Implement Redundancy, High Availability, and Failover for Aternity 10

You can implement high availability and redundancy to enable restoring from backups of the Aternity Oracle Database Server, the Aternity Vertica Database Server and the Aternity Aggregation Servers.

Tip

See also details of backing up your Aternity deployment and restoring from backups (DR).

Implement Redundancy on a Separate Standby Site (Hot Recovery)

You can create an entire standby data center site which is ready to spring into action if your main site becomes unavailable, also known as hot recovery.

Hot recovery by implementing a standby site

To deploy a standby site for hot recovery, you must:

  • Use a tool to backup the Oracle Database Server constantly (live) to a clone server which remains in a state of read-only.

    Activate the Aternity ETL Server to constantly update the Aternity Vertica Database Servers with the latest data from the Oracle Database Server.

  • The monitored devices should report to either the main site's load balancer for Aggregation Servers, or to a parallel load balancer on the standby site for disaster recovery. Configure the Aternity Agents on the devices to the main site, until it fails, and then route to the secondary site if needed.

    Tip

    If your sizing requires that you deploy more than one dedicated Aternity Aggregation Server, you must deploy a third party load balancer (LB). Then configure the Aternity Agent of all devices to point to the LB's virtual IP address (learn more). Configure the LB with persistent (sticky) sessions to ensure the Agent maintains its connection with the same server. Aternity also supports sticky sessions also when the LB implements stickiness via cookies.

Implement Redundancy for Aternity on a Single Site

You can implement redundancy on one site by keeping a backup of your Aternity Oracle Database Server, and maintaining extra Aternity Vertica Database Servers for high availability.

Implement redundancy for failover recovery in Aternity

You can deploy more than one Aggregation Server and use a third party load balancer to front the cluster. If one server fails, the other servers can continue to operate without any downtime.

Oracle Database Server Redundancy

Aternity supports creating a redundant clone of the Oracle Database Server using Oracle Data Guard, which streams all database updates to the clone server to ensure its content remains the same as the main server.

Clone the Aternity Oracle Database Server

To implement a cloned Oracle Database Server, you must enable Oracle's archive log for hot backups.

Tip

If you have your own custom queries and reports which you want to run directly on the Aternity database, use the clone.

If you have Oracle RAC (Real Application Clusters) deployed, configure the connection string of Aternity's database service to use only a one single instance in the cluster. You can configure the failover option to use another server if required.

Therefore Aternity does NOT support RAC's load balancing and high availability features. We recommend you contact Customer Services to discuss your overall DR / high availability architecture.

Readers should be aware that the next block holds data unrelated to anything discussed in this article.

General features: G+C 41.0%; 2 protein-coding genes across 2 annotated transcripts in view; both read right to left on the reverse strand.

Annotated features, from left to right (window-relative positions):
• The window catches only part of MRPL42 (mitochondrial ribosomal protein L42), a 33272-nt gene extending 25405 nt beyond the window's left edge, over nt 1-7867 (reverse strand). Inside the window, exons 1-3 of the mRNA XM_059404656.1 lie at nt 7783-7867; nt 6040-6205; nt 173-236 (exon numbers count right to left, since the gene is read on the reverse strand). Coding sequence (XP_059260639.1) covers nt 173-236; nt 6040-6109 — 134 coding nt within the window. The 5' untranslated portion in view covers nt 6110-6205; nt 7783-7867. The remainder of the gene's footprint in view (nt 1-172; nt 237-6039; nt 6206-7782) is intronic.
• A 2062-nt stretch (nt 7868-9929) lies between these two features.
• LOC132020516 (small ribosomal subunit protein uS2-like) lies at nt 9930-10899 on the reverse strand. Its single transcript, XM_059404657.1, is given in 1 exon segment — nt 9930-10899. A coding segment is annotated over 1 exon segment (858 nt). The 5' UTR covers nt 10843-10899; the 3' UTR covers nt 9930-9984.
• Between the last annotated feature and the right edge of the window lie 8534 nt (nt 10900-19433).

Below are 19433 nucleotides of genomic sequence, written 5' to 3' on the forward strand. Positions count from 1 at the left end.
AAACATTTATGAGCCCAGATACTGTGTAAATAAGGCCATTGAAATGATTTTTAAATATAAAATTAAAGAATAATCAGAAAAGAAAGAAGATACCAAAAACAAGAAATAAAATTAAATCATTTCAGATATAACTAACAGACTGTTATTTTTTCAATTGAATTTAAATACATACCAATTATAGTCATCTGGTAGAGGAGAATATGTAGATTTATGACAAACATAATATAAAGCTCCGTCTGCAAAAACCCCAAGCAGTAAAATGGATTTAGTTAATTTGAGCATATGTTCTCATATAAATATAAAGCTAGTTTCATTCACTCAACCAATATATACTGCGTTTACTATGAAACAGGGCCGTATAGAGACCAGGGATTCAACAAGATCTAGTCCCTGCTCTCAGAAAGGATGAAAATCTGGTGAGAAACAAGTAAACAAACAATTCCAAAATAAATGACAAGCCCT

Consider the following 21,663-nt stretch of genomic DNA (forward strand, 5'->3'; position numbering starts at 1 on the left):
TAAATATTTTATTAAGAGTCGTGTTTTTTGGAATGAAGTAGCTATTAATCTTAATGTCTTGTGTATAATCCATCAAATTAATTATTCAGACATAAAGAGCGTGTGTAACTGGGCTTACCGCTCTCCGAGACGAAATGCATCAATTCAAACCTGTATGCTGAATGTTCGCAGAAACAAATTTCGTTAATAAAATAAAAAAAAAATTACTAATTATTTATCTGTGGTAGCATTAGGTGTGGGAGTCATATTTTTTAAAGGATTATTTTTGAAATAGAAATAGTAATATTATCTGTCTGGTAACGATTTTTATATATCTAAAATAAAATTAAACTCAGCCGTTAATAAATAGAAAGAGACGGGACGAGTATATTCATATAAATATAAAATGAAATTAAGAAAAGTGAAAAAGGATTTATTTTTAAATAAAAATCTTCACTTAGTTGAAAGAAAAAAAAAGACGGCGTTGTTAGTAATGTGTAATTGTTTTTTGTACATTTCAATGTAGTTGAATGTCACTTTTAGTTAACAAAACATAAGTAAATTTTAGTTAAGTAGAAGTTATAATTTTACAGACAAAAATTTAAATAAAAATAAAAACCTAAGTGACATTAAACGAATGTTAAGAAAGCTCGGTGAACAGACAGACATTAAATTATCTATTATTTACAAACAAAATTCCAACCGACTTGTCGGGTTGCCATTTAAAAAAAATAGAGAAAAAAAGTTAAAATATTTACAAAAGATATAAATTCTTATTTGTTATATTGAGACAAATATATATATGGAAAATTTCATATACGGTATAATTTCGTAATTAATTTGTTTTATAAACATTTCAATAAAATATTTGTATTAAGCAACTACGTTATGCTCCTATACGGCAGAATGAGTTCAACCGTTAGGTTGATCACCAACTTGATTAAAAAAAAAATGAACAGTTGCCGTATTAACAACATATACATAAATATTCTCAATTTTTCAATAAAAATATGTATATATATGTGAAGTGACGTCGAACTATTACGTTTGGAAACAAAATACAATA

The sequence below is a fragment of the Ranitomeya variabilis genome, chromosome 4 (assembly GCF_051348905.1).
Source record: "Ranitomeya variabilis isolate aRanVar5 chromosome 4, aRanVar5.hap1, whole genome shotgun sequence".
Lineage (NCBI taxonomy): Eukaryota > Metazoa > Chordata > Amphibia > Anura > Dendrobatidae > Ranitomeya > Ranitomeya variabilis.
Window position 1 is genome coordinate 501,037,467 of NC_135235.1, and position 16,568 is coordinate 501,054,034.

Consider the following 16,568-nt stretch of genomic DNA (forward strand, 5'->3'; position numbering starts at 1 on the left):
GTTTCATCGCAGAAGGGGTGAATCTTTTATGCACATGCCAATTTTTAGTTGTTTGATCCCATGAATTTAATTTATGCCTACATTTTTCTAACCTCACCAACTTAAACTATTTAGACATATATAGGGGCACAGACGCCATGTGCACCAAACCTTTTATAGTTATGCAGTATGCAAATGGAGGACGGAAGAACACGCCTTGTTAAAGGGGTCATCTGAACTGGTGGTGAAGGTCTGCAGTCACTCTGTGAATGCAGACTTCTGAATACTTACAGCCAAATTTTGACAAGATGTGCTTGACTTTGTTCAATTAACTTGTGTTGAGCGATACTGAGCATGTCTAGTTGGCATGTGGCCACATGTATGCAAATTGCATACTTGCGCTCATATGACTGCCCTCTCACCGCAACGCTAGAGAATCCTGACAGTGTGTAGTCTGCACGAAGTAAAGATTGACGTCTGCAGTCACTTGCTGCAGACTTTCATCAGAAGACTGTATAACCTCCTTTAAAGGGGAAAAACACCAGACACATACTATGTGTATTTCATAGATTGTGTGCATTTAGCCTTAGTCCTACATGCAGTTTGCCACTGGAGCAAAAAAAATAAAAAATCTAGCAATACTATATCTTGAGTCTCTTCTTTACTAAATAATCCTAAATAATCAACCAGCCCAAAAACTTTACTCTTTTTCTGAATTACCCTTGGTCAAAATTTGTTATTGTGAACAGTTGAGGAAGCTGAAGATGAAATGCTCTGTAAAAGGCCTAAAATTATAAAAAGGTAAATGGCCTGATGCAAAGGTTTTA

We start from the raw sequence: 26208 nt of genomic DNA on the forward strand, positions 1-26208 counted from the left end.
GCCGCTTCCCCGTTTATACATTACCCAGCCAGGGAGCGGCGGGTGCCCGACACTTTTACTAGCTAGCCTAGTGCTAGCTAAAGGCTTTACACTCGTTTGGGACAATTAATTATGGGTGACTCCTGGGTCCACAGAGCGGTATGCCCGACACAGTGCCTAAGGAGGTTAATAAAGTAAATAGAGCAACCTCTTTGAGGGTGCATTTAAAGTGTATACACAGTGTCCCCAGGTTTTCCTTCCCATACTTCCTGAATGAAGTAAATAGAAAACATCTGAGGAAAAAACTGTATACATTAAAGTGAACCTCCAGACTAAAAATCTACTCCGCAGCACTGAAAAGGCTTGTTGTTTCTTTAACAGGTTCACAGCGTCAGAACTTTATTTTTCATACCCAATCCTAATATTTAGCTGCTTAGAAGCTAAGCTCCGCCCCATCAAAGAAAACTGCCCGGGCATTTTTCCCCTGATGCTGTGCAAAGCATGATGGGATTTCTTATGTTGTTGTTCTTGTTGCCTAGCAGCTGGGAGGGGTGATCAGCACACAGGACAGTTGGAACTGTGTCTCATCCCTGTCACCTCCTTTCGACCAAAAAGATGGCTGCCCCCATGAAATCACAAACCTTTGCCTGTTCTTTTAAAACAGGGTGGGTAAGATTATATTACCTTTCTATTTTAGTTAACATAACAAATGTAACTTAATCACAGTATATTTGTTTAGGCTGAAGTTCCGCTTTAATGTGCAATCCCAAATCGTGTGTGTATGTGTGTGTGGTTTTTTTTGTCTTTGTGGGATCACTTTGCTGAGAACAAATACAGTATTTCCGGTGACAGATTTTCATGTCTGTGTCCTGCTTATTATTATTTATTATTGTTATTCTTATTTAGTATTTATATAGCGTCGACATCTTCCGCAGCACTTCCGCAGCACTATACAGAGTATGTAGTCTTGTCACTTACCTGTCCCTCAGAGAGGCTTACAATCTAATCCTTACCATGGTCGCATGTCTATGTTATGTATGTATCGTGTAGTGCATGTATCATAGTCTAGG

Aternity Vertica Database Server Redundancy and High Availability

Prepare for high availability by first determining the level of failure tolerance you need with your Vertica Database Server. If one Vertica Database Server node fails, do you want to maintain availability? If two nodes fail, do you still want to maintain availability? The level of failure tolerance is a value known as K-safety (or K-safe).

K-safety=1 indicates you maintain availability when one node fails. K-safety=2 indicates availability when two nodes fail.

If your sizing requires less than three nodes for the Vertica Database Server, you must deploy at least three nodes, to maintain availability when one of them fails (K-safety=1). You can split the total storage amongst all the nodes.

For K-safety=1, you must also double the hard disk storage in each node. For K-safety=2, you must triple the storage of each node, and so on.

For example, if your sizing requires one node with 300GB storage, to add K-safety=1, you must first add two more nodes (to have a minimum of three nodes), then split the storage equally between all three (100GB each), then double the storage in each node (K-safety=1), resulting in 200GB each.

Another example, if your sizing requires two nodes with 300GB each, to add K-safety=2, you must first add one extra node (to have a minimum of three nodes), then split the total storage equally (600GB total divided by three is 200GB each), then triple the storage in each node (K-safety=2), resulting in 600GB each.

If your sizing requires three nodes or more, you can maintain high availability by either adding more nodes or by increasing the hard disk storage of all existing nodes (or both). Learn more.

If you have a cluster of Vertica databases, Vertica recommends not to deploy firewalls on the individual servers within the cluster (learn more). For a complete list of ports within a cluster, see the ports list (learn more).

Adding high availability depends on fault tolerance and sizing

Since the Aternity Dashboard Server connects to only one Vertica Database Server, if that server fails, it cannot connect to any servers in the cluster. Therefore you should connect the Dashboard Server to a load balancer to ensure high availability.

Install a Vertica cluster for performance and high availability